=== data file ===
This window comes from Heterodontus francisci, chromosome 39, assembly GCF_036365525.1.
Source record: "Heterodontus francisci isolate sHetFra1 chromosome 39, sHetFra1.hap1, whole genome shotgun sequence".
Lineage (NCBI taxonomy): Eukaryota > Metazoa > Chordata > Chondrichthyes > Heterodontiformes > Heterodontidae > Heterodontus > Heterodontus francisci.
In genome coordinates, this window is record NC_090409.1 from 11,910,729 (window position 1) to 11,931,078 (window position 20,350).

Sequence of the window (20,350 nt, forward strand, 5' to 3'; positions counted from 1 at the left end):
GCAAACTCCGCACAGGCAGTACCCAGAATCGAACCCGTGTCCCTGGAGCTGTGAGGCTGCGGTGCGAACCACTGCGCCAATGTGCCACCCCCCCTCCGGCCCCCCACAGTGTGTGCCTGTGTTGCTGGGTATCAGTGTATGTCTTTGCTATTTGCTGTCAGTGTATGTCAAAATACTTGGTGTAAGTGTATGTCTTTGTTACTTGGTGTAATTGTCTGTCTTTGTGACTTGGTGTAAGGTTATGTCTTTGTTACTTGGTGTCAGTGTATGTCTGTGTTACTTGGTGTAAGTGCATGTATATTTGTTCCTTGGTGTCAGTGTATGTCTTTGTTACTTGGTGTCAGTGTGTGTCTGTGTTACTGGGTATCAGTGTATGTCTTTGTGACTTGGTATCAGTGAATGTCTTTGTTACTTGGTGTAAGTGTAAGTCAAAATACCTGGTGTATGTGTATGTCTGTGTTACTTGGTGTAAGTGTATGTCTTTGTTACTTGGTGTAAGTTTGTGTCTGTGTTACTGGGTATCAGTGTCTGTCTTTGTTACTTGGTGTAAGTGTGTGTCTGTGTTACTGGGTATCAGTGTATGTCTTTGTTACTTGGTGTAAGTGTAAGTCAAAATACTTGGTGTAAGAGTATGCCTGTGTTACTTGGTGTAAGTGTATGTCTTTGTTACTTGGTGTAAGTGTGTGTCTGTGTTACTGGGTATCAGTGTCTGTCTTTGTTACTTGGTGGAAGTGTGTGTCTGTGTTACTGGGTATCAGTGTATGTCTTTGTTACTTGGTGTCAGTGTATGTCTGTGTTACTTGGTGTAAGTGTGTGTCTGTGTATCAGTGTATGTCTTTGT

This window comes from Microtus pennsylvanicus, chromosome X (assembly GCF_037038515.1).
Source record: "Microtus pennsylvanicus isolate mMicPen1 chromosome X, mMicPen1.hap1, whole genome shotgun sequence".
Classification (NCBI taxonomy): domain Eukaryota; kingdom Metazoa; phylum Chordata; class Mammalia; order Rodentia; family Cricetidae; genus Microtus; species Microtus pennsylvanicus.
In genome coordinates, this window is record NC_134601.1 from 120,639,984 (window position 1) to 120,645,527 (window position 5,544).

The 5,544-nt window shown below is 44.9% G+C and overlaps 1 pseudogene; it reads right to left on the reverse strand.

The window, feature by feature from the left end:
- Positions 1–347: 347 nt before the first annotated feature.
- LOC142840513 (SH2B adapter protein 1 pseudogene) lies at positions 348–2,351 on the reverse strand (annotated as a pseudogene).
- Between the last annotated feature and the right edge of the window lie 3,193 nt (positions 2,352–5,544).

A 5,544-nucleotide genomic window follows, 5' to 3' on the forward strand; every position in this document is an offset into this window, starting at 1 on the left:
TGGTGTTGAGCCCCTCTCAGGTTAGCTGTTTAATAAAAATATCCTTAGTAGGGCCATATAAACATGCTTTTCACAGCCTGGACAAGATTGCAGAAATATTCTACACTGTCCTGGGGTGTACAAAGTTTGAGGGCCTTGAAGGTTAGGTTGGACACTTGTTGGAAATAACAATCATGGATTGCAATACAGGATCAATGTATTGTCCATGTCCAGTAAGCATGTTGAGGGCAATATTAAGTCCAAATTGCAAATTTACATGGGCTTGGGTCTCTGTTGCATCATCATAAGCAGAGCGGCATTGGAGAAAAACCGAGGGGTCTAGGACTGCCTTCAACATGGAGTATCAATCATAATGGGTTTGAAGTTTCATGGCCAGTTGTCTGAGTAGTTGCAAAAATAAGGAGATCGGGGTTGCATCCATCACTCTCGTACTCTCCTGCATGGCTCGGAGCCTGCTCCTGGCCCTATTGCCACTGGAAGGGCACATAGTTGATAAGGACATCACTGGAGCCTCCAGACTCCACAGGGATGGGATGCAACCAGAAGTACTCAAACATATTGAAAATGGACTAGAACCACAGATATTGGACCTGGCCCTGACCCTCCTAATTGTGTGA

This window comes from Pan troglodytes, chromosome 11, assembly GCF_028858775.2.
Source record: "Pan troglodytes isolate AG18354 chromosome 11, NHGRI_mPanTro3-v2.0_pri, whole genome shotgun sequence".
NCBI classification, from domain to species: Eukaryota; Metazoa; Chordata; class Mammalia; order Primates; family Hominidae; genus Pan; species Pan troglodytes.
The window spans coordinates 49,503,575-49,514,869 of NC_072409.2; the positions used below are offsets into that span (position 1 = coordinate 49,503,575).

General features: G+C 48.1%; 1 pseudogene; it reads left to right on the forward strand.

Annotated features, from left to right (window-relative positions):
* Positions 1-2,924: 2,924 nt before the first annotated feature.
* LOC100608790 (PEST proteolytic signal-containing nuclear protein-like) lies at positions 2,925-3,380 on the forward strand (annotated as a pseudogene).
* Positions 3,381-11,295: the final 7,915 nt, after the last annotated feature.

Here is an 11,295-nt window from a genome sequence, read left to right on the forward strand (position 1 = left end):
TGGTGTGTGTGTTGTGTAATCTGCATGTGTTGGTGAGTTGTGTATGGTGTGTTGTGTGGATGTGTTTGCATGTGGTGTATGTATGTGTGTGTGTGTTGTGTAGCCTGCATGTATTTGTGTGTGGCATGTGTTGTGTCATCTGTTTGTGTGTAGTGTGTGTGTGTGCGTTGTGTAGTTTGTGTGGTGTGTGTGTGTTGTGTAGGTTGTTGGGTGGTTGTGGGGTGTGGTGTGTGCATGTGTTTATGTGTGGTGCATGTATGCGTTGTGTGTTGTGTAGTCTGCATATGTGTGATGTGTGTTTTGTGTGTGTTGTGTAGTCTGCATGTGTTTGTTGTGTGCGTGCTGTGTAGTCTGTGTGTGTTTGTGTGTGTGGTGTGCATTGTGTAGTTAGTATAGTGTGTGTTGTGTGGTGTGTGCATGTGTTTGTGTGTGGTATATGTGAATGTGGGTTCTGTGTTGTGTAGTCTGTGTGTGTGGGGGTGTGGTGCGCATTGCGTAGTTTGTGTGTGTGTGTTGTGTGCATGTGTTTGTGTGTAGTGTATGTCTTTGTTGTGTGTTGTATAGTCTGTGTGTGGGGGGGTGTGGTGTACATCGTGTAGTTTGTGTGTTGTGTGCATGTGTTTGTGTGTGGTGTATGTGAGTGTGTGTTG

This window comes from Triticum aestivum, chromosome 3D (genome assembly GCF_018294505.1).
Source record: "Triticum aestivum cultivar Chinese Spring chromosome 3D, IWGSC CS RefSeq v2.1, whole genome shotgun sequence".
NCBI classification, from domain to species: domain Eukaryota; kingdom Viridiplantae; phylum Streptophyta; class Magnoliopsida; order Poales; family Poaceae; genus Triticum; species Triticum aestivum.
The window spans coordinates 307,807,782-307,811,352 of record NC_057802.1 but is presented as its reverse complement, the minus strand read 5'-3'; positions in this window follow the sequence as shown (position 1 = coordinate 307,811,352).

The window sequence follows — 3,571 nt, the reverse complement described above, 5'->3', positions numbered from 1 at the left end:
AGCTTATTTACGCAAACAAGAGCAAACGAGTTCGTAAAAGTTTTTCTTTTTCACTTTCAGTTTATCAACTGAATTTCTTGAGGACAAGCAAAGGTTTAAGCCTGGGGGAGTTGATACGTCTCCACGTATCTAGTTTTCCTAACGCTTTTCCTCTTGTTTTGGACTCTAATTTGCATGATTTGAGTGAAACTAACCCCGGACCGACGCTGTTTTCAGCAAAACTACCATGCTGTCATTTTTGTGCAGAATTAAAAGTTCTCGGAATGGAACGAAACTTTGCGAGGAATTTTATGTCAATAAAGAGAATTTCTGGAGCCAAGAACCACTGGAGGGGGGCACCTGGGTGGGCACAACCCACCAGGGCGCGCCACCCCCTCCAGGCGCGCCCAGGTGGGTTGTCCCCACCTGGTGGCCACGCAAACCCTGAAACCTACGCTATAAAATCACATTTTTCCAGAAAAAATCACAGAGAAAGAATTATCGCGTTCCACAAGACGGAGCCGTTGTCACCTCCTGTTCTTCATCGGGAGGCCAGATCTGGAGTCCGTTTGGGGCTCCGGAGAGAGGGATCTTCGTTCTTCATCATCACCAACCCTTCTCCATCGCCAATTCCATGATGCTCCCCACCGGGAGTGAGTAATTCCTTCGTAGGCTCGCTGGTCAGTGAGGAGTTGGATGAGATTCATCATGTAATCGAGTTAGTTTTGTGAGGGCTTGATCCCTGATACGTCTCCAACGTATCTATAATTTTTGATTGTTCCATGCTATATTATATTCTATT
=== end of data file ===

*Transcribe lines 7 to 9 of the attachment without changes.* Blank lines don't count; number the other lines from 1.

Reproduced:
This window comes from Microtus pennsylvanicus, chromosome X (assembly GCF_037038515.1).
Source record: "Microtus pennsylvanicus isolate mMicPen1 chromosome X, mMicPen1.hap1, whole genome shotgun sequence".
Classification (NCBI taxonomy): domain Eukaryota; kingdom Metazoa; phylum Chordata; class Mammalia; order Rodentia; family Cricetidae; genus Microtus; species Microtus pennsylvanicus.